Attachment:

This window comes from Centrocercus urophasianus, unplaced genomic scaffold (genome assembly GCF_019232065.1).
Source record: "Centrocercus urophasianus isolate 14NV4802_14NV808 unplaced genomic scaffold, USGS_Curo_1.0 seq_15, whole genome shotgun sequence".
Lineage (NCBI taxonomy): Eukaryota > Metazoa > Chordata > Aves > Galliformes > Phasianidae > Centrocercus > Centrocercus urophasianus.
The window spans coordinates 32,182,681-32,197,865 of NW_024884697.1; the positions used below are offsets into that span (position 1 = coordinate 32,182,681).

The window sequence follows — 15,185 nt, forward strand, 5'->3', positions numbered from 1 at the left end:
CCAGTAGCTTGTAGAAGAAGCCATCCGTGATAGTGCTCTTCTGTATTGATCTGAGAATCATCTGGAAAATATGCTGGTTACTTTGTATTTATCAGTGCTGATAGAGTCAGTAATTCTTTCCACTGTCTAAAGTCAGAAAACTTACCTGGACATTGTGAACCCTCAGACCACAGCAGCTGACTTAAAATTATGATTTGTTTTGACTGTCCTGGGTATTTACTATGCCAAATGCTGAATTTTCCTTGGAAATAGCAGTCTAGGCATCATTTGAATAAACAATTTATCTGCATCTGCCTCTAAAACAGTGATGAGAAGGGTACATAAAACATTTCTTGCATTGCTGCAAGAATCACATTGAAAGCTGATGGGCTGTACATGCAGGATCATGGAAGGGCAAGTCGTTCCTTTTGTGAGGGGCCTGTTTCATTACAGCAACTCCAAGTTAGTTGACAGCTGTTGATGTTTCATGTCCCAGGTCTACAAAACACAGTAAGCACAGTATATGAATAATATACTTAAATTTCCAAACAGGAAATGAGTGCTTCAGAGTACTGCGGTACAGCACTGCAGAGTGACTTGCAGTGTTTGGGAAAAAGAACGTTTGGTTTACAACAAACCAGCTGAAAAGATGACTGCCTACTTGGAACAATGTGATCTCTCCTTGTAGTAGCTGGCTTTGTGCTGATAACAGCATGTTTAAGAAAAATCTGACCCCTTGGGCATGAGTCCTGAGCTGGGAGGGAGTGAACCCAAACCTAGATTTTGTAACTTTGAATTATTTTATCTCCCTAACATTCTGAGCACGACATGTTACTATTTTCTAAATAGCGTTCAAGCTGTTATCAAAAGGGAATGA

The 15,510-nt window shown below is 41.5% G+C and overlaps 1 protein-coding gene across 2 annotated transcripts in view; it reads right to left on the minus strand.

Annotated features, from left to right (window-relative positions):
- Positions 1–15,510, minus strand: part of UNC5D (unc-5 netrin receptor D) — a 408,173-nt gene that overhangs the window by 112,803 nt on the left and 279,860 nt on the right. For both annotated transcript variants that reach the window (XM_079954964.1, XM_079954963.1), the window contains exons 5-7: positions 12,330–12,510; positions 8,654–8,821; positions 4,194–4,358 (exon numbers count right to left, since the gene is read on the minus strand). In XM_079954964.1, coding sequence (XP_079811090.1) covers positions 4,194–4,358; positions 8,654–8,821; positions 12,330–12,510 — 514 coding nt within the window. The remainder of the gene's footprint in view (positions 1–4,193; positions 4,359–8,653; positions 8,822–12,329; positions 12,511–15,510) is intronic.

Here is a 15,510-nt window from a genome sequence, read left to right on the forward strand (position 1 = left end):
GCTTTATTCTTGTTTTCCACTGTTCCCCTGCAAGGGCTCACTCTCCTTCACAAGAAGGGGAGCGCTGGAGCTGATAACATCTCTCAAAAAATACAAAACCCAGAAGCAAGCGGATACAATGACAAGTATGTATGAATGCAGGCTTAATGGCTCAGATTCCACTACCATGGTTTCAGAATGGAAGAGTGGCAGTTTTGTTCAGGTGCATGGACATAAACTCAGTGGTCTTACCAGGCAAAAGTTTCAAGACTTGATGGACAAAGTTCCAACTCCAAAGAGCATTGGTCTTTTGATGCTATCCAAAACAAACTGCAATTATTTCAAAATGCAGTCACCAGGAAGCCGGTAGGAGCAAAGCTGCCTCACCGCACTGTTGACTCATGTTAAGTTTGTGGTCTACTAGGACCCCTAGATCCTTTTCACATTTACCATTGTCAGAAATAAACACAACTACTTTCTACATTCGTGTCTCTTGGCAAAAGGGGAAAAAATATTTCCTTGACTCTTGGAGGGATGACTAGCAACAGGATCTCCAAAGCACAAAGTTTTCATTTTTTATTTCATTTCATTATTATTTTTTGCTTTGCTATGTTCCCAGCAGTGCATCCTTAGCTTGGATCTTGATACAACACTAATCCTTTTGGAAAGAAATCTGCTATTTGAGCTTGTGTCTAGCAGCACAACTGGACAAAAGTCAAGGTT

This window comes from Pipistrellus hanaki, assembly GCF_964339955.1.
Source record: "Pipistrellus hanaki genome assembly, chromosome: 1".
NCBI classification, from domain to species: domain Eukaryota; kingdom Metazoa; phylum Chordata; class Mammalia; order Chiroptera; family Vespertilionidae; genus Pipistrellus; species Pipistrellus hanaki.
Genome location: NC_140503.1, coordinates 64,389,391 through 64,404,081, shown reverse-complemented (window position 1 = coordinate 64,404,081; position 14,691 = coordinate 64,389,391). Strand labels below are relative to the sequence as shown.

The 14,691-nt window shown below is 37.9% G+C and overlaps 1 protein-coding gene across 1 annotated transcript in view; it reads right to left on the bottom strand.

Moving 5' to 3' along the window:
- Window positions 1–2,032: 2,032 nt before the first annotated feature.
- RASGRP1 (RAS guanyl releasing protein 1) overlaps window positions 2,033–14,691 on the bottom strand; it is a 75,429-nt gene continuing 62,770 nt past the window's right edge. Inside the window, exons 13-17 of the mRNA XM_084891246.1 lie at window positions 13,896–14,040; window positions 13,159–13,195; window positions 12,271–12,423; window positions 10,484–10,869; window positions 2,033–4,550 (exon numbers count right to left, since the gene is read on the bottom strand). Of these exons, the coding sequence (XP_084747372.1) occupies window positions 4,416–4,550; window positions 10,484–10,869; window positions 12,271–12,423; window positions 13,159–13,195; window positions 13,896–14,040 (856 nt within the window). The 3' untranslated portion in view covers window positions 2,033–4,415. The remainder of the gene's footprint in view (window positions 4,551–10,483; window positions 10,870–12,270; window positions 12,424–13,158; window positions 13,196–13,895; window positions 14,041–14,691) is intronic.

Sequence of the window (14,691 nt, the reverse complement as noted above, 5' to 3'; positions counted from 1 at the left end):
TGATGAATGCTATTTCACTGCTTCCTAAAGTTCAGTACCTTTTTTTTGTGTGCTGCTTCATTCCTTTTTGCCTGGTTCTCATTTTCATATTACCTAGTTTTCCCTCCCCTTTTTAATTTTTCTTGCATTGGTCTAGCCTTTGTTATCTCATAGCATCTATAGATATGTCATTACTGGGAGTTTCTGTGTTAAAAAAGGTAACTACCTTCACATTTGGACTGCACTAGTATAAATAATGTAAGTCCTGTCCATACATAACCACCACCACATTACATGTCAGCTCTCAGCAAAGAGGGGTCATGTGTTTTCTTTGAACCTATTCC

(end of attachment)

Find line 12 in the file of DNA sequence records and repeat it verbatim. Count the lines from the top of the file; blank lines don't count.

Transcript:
This window comes from Pipistrellus hanaki, assembly GCF_964339955.1.